Through a bit of serendipity, I came across Tillie Andersen’s website, http://tillieanderson.com/tillie/. The more I read, the more curious I was about women’s bicycle racing in the late 1800s. On a long flight, I read “Women on the Move” from cover to cover. It’s a well written book on the fascinating topic of women’s bicycle racing by someone just as curious about it as anyone. One of the continuous threads throughout the book is about the official racing body of the time and their steadfast denial, oppression, and threats to keep men from racing the women. And kept the world from recognizing the women as athletes and record-holders.
I’m not sure why some men are so afraid of being equal or surpassed by a woman. In the few billion people in the world, it makes sense that given a class of athletes, some women are just as good, if not better, than men at the same sport. Whatever woman whips by me up Hawk Hill is clearly in better shape than I (and most of the riders struggling up the hill). In the end, it’s one human body vs another.
Another serendipitous comment in this video reminded me about Tillie:
“Women weren’t even allowed to race until the ’80s”
I think she means the 1980s, but as Tillie and crew show, they were racing 100 years before that, just not “officially”. You don’t have to be a pro cyclist, or even want to be one, to enjoy the competition of women’s professional cycling; road, mountain, time trial, etc. In many ways, it’s much better than watching the men’s races, because it seems much more raw and competitive.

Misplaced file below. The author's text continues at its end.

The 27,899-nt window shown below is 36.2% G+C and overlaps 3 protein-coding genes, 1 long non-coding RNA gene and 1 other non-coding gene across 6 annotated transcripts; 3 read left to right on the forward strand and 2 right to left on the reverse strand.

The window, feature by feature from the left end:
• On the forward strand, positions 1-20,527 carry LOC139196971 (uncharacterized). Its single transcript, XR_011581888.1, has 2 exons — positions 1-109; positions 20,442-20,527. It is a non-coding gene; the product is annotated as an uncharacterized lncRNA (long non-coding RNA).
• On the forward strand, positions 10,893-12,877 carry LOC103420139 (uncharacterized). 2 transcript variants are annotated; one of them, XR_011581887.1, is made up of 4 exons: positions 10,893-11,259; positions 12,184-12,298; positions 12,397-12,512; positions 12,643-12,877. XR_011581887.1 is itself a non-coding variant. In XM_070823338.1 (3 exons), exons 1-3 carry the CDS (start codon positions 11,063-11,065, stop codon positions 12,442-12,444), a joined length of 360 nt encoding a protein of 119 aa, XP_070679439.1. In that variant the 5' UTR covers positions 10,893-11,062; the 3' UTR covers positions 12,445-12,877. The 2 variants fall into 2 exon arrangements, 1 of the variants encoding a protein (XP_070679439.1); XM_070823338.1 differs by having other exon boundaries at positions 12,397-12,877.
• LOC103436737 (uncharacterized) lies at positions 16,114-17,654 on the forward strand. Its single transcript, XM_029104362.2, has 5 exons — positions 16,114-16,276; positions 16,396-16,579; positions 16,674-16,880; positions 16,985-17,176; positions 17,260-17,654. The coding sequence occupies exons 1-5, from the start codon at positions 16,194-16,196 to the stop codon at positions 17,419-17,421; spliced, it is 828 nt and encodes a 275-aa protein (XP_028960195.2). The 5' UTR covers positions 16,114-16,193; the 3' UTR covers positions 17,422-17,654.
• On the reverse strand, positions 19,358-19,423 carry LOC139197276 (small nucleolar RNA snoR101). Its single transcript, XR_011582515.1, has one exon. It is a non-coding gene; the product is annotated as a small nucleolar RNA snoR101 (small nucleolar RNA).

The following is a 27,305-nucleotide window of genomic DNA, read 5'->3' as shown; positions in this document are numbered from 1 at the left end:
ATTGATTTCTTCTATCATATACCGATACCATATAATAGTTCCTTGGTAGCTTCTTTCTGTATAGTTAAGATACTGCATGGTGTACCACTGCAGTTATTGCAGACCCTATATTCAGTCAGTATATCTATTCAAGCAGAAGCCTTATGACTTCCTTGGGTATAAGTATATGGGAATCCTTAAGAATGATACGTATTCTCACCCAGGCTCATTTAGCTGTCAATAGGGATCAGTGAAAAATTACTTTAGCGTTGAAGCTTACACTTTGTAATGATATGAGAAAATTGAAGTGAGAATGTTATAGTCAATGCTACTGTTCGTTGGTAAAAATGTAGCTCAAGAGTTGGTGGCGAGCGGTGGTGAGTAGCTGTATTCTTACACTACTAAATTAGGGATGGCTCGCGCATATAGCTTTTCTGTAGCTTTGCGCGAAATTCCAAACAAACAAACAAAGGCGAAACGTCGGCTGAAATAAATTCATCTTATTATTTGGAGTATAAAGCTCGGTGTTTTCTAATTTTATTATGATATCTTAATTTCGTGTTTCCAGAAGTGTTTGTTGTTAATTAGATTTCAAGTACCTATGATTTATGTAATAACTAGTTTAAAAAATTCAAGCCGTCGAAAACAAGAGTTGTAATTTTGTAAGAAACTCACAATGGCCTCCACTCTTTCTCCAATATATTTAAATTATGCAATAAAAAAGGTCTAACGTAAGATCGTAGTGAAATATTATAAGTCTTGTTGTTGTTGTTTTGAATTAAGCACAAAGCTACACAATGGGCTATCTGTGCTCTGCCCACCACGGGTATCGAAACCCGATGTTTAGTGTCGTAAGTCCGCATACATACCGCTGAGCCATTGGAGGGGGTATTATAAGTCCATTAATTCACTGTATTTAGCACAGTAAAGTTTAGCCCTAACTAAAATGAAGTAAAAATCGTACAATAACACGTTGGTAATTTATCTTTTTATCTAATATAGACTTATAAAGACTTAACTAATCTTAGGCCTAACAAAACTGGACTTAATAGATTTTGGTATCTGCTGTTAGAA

“Let me tell you what I think of bicycling. I think it has done more to emancipate women than anything else in the world. It gives women a feeling of freedom and self-reliance. I stand and rejoice every time I see a woman ride by on a wheel…the picture of free, untrammeled womanhood.”
In other words, get out and ride! No one cares if you want to win the Tour de France or be KOM of Hawk Hill, the point is you’re riding.
My favorite cycling app is Cyclemeter. It’s standalone and the only person I’m racing against is myself over time.
Enjoy the ride!